The project is a community garden and community kitchen in the Nieuw West district of Amsterdam. A previously unused site at Lodewijk van Deysselstraat 61 becomes a community kitchen. The vegetable garden is located behind the kitchen in a former fenced-off 'look-only garden' (kijkgroen). The garden and the kitchen create bonds within the neighbourhood and become a catalyst for transforming not only the public space but also the community itself. The project is an example of 'redirective practice', with people from various disciplines and backgrounds working together to find new ways to build a shared community. The project is a case study for redesigning the modernist neighbourhood from below and redefining rural and urban coexistence.
More information can be found on the project's blog.


Lookout with Wind Turbine

Building materials and energy infrastructure, 2008
Vriza, Piraeus Building, Amsterdam, the Netherlands
Collaborative project by Marjetica Potrc and Vriza (Lonnie van Brummelen and Siebren de Haan)
Supported by SKOR and AFK, the Netherlands

The Lookout with Wind Turbine is an addition to the loggia of the Vriza apartment. The structure includes an observation platform and a wind turbine, which provides electricity for the apartment. It is located on one of the highest points of the residential Piraeus Building, whose modernist design acknowledges the social equality of the residents even as it strictly regulates their private space. The Lookout with Wind Turbine marks the location of Vriza, an artists' collective that opens its private space for public events. The project draws a connection between power (electricity) and Vriza's work of empowerment. It suggests that culture is a tool for reinventing the city.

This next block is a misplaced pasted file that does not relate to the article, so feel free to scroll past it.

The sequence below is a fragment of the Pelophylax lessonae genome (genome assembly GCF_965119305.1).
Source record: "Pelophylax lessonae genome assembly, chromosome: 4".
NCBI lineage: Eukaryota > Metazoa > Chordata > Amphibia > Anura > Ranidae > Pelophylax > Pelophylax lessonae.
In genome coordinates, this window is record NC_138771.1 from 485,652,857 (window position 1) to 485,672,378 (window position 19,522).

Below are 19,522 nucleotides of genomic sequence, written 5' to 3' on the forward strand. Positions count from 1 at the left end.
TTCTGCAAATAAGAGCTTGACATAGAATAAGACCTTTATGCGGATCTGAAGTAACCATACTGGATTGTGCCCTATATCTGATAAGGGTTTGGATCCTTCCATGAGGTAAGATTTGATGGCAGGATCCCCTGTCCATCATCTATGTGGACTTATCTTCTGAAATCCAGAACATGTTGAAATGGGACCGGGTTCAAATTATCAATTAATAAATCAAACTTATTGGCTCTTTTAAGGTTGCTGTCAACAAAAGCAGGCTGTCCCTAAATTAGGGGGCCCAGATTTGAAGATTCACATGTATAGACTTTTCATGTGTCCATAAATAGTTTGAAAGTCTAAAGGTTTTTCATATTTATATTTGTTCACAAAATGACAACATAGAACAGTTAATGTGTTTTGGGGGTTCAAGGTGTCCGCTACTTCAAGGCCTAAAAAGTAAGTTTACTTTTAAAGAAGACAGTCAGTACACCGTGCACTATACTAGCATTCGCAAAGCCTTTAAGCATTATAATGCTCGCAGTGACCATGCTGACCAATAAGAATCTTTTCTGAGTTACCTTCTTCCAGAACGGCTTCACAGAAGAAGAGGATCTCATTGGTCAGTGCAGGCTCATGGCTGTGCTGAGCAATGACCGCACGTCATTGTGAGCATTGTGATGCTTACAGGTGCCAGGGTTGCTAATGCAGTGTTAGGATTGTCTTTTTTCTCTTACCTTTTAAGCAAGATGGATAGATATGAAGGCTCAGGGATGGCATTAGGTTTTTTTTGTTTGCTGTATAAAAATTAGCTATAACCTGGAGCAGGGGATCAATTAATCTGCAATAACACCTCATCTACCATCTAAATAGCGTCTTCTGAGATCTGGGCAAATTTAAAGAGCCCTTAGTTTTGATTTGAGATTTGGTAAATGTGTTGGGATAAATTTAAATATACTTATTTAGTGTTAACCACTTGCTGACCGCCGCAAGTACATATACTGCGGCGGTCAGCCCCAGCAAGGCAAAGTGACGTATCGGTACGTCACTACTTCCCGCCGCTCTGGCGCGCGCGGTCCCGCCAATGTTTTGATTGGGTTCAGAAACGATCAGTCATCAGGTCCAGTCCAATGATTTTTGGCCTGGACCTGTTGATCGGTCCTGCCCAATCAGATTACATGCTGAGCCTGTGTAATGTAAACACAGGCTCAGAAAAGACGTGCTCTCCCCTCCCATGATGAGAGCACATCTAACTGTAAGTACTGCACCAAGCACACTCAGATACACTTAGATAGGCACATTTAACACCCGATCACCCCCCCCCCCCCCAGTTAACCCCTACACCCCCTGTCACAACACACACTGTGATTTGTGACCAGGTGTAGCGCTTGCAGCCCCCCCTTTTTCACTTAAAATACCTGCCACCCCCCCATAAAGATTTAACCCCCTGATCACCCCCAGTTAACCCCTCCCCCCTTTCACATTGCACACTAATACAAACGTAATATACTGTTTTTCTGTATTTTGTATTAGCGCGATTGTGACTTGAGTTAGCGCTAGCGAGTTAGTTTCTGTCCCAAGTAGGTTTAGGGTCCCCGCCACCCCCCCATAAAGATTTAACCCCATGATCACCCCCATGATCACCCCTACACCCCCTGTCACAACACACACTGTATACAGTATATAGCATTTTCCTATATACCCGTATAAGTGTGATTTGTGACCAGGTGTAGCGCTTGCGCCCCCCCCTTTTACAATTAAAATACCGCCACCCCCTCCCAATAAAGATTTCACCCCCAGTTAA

A Schoolyard in Knivsta: Fruit and Energy Farms

Energy infrastructure, fruit trees, 2008
The Thunmanskolan High School, Knivsta, Sweden
Project by Marjetica Potrc and Stealth (Ana Dzokic, Marc Neelen) in collaboration with Ingalill Nahringbauer (A5 Arkitekter)
Commissioned by the Swedish National Public Art Council and the Municipality of Knivsta

The Thunmanskolan schoolyard has been designed as a hi-tech Energy Farm and Orchard. In the Energy Farm, a hybrid system consisting of a wind turbine and solar paneling harvests energy, which is then plugged into the existing electricity grid and shared with the larger community. The Orchard reminds us of the new balance between the urban and the rural. This example of values based on sustainability illustrates the empowerment of the Knivsta community, which has recently gained independence from the Uppsala Municipality. In keeping with Swedish tradition, the schoolyard is open to the general public.


A Farm in Murcia: Rainwater Harvesting

Water-supply infrastructure, 2007
Estratos, Contemporary Art Project,PAC, Murcia, Spain

The rooftops of a small organic farm near Bullas, Spain, in the region of Murcia, collect rainwater and deposit it in a biological-purification tank. The collected water is used to irrigate fields. Murcia is currently facing the loss of both its soil and water -- essential and non-renewable resources -- which puts the region on the fast track to becoming a desert. Small organic farms, however, protect and rebuild soil fertility and the water supply.


A school in Sharjah: Solar-Powered Desalination Device

Energy and water-supply infrastructure, 2007
Sharjah Biennial 8, Sharjah, UAE

A small desalination device powered by solar energy is installed in a public school in Al Dhaid. It provides fresh drinking water for the students. Although the main desalination plant in Sharjah City is intended to supply drinking water to all residents, in some parts of the city only salty water comes out of the drinking taps. The desalination plant runs on fossil fuels, reflecting the area's dependence on oil. In Sharjah, solar energy is only rarely used to create electricity.


Power from Nature

Energy infrastructure, 2005
Barefoot College, Rajasthan, India, and the Catherine Ferguson Academy, Detroit, Mich., USA
In collaboration with the Nobel Peace Center, Oslo, Norway